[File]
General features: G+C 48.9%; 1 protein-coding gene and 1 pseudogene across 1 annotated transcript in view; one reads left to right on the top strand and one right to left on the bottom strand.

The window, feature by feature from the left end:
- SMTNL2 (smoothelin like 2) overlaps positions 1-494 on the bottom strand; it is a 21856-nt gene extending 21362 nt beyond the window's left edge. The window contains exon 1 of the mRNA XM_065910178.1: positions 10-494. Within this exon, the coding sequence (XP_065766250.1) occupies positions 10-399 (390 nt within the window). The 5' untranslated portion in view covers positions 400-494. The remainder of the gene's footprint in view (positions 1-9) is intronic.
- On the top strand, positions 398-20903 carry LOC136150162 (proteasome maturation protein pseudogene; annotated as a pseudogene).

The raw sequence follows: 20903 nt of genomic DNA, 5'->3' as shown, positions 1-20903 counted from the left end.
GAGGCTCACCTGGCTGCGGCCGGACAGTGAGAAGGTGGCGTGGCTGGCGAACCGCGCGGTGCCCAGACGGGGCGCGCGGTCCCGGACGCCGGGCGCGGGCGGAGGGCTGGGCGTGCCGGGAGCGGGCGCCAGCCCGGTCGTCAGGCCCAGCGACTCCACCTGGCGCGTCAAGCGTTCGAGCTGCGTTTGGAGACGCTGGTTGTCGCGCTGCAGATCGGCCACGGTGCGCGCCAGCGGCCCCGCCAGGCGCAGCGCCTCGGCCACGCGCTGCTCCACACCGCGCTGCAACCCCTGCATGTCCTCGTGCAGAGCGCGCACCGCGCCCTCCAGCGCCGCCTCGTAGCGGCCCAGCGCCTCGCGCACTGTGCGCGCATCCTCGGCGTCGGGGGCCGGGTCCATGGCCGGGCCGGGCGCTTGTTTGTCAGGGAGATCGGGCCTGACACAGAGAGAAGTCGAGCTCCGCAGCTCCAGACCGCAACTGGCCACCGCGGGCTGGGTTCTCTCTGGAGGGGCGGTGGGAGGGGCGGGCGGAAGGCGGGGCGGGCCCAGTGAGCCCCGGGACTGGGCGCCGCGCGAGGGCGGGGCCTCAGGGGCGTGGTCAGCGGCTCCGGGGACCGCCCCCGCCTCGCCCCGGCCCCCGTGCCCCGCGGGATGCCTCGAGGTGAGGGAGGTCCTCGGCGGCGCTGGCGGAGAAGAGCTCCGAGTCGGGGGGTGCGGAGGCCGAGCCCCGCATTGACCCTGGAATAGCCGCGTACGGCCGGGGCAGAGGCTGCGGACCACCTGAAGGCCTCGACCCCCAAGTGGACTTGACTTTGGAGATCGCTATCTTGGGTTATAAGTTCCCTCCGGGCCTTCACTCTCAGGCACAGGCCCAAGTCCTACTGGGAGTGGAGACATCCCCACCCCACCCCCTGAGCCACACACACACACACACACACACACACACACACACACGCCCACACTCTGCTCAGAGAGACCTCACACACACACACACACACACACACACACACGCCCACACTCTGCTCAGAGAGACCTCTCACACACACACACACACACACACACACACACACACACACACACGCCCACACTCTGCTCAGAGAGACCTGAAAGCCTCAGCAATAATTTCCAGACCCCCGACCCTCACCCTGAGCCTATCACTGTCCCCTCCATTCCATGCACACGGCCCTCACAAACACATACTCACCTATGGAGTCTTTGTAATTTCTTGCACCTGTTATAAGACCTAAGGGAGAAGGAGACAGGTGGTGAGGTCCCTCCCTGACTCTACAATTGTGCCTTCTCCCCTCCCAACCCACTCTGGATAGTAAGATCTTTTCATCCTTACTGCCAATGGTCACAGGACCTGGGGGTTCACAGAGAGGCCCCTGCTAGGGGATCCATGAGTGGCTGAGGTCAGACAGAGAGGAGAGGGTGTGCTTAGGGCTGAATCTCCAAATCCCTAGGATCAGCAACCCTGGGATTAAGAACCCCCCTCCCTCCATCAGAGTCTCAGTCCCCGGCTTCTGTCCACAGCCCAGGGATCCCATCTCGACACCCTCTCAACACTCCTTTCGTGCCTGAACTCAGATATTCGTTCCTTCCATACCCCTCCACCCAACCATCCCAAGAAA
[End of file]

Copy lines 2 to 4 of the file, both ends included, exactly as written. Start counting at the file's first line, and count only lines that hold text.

The window, feature by feature from the left end:
- SMTNL2 (smoothelin like 2) overlaps positions 1-494 on the bottom strand; it is a 21856-nt gene extending 21362 nt beyond the window's left edge. The window contains exon 1 of the mRNA XM_065910178.1: positions 10-494. Within this exon, the coding sequence (XP_065766250.1) occupies positions 10-399 (390 nt within the window). The 5' untranslated portion in view covers positions 400-494. The remainder of the gene's footprint in view (positions 1-9) is intronic.
- On the top strand, positions 398-20903 carry LOC136150162 (proteasome maturation protein pseudogene; annotated as a pseudogene).